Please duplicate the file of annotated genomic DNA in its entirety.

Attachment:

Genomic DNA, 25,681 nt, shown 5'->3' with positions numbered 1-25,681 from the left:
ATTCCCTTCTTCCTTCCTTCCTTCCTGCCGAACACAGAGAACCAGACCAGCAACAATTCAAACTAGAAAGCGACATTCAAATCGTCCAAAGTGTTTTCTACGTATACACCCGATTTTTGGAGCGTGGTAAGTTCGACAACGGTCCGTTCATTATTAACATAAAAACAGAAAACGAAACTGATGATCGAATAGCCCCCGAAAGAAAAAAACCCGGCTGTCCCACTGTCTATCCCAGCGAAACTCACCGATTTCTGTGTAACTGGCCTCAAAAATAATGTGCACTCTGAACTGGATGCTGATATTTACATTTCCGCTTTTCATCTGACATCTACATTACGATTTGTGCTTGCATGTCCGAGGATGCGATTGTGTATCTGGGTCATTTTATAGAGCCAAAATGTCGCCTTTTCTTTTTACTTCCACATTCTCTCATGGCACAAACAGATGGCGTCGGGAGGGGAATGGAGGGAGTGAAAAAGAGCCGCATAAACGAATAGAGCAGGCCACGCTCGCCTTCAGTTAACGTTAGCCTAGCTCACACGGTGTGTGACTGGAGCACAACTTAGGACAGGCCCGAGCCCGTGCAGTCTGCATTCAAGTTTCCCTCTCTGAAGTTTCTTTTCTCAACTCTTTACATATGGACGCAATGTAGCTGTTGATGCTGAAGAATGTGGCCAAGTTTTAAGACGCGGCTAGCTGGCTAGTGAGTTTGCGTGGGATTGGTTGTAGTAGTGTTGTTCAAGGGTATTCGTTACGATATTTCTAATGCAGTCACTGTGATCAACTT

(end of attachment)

Genomic DNA, 25,681 nt, shown 5'->3' with positions numbered 1-25,681 from the left:
ATTCCCTTCTTCCTTCCTTCCTTCCTGCCGAACACAGAGAACCAGACCAGCAACAATTCAAACTAGAAAGCGACATTCAAATCGTCCAAAGTGTTTTCTACGTATACACCCGATTTTTGGAGCGTGGTAAGTTCGACAACGGTCCGTTCATTATTAACATAAAAACAGAAAACGAAACTGATGATCGAATAGCCCCCGAAAGAAAAAAACCCGGCTGTCCCACTGTCTATCCCAGCGAAACTCACCGATTTCTGTGTAACTGGCCTCAAAAATAATGTGCACTCTGAACTGGATGCTGATATTTACATTTCCGCTTTTCATCTGACATCTACATTACGATTTGTGCTTGCATGTCCGAGGATGCGATTGTGTATCTGGGTCATTTTATAGAGCCAAAATGTCGCCTTTTCTTTTTACTTCCACATTCTCTCATGGCACAAACAGATGGCGTCGGGAGGGGAATGGAGGGAGTGAAAAAGAGCCGCATAAACGAATAGAGCAGGCCACGCTCGCCTTCAGTTAACGTTAGCCTAGCTCACACGGTGTGTGACTGGAGCACAACTTAGGACAGGCCCGAGCCCGTGCAGTCTGCATTCAAGTTTCCCTCTCTGAAGTTTCTTTTCTCAACTCTTTACATATGGACGCAATGTAGCTGTTGATGCTGAAGAATGTGGCCAAGTTTTAAGACGCGGCTAGCTGGCTAGTGAGTTTGCGTGGGATTGGTTGTAGTAGTGTTGTTCAAGGGTATTCGTTACGATATTTCTAATGCAGTCACTGTGATCAACTT